Wooden Roofs

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There is a long tradition of building roofing of wood in the Nordic countries. Today you can find these on historic monuments, such as medieval churches, some museum buildings and more widely in open air museums. Roofing of thin shingles was common on outbuildings of farms still some fifty years ago but these have been replaced with more durable and less fire hazardous materials over the years.

When we look at historic wooden details they make best sense if we know the tools and fixtures that were available at the time of execution. The first and foremost tool was the axe. Drills, planes and hand saws did not become standard equipment in a builder’s tool box until the 19th century in Finland; somewhat earlier in Estonia and Sweden. It is also worth remembering that the sawmill industry started as late as the second half of the 19th century.

There are many different ways of using wood as roofing:

  • birch bark between two layers of tightly laid thin rafters (required tools: axe and knife)
  • thick shingles (axe, knife)
  • concave and convex planks (saw, axe, chisel)
  • profiled planks (saw, plane)
  • thin shingles (saw, axe, knife—or mechanical 20th century shingle plane)

A birch bark roof is laid without a single nail and even plank roofs could be laid without many nails. Thick shingles are either hung on wooden pegs or fixed with handmade nails. Fixing thin shingles on a roof requires a lot of nails and this is why thin shingles did not become popular until the end of the 19th century when mechanically produced cheap nails appeared on the market.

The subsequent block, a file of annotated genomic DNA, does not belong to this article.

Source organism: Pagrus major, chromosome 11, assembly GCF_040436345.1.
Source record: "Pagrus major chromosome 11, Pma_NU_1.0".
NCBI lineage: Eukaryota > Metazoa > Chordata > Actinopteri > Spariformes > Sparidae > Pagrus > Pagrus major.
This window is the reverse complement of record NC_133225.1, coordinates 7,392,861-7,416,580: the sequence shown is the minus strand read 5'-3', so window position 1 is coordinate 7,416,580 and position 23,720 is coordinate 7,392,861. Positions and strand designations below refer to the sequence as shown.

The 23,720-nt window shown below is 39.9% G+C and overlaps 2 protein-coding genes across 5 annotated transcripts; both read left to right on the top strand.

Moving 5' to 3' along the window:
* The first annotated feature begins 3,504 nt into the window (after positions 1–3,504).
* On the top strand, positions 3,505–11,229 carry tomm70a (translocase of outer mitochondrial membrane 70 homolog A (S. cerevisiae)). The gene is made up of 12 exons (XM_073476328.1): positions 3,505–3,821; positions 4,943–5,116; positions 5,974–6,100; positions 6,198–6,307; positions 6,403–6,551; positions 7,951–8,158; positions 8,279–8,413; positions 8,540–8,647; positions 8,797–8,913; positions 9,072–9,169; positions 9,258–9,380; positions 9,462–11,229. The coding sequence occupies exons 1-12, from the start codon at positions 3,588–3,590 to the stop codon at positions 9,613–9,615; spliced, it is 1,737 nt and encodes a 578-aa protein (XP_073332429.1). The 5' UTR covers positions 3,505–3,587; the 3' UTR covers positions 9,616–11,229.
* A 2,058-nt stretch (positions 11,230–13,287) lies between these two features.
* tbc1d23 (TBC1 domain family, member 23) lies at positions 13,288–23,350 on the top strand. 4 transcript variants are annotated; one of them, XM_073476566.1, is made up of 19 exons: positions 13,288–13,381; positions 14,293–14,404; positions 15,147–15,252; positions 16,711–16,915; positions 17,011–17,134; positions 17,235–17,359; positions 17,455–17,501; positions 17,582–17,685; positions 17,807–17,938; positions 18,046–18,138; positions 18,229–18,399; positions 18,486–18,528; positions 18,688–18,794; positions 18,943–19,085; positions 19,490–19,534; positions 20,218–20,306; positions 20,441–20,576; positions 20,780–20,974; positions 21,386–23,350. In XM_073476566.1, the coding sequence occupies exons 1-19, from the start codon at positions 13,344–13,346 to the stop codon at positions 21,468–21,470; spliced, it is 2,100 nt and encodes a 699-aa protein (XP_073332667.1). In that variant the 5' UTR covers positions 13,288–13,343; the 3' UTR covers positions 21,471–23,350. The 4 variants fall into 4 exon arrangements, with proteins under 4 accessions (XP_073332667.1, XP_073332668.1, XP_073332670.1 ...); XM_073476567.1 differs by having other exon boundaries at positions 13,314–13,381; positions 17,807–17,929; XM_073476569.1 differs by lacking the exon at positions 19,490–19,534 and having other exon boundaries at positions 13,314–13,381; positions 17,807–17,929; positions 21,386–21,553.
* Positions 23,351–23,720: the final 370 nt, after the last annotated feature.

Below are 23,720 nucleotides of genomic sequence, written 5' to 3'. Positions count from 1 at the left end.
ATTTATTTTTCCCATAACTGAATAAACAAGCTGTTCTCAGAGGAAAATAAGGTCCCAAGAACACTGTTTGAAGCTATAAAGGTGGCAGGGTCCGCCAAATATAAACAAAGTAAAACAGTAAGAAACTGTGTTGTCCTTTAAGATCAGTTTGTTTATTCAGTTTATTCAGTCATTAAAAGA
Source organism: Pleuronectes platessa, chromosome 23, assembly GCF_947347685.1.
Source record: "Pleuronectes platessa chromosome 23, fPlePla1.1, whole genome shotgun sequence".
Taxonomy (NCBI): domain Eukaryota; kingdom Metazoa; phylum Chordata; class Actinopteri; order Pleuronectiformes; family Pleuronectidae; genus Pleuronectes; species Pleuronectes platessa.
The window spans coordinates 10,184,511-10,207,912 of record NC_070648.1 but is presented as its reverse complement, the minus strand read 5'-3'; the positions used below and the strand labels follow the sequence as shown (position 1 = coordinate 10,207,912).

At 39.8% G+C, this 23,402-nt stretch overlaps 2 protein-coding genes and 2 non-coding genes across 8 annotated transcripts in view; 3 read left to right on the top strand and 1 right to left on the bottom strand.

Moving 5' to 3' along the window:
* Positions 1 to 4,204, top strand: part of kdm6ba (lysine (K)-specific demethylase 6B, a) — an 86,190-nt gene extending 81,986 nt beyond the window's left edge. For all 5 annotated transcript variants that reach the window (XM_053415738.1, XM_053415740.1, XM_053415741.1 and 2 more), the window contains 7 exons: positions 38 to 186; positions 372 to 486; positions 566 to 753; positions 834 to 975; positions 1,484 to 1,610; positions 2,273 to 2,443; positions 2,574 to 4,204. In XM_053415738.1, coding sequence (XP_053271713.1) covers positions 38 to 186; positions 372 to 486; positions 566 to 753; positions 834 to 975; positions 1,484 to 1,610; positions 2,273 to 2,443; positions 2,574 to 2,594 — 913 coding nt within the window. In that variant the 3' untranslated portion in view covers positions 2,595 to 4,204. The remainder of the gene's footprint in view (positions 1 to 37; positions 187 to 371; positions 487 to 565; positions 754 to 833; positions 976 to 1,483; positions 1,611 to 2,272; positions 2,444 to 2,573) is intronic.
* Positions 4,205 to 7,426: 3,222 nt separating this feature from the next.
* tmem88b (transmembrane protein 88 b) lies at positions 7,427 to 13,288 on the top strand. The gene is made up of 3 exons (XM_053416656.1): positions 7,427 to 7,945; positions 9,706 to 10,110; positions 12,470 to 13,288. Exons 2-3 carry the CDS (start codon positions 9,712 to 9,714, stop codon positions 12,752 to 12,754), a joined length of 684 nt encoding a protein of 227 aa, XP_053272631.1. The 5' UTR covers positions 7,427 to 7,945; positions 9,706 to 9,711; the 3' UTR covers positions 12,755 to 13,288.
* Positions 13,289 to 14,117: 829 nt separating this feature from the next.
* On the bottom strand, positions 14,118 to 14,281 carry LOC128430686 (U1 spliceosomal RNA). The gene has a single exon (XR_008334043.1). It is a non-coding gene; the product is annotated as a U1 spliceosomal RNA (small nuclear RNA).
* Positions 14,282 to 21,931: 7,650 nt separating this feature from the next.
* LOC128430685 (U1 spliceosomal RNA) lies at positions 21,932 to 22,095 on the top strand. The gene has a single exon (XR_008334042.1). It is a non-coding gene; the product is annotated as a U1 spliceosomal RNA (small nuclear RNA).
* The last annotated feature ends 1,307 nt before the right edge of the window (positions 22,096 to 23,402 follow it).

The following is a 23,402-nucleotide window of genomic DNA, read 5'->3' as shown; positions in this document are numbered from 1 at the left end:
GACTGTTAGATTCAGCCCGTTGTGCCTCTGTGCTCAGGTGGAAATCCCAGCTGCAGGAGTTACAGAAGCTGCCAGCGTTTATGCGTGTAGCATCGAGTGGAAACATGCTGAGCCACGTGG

The sustainability of a wooden roof—like any roof—depends entirely on its maintenance. If thick shingles and profiled planks are tarred regularly they will last decades if not a century or two. Birch bark can last a century if it is kept from harmful UV radiation by changing the top layer of rafters every 20–30 years. Thin shingles will last some 25 years.

During the intensive course Wooden Roofs and Traditional Surface Treatment of Wood (Sustainable Heritage report No. 5) in April 2013 a plank roof was laid on a historic building in Ekenäs, Finland. After learning about different kinds of wooden roofing at the open air museum in Helsinki students concentrated on the work of nailing specially made boards on the roof of the listed storage building. Handmade nails from Estonia and Finnish tar were used on the roof and finally the whole building was painted with red earth paint which had been cooked by the students themselves… more documentation, program and images on Hands–On Work in Spring 2013.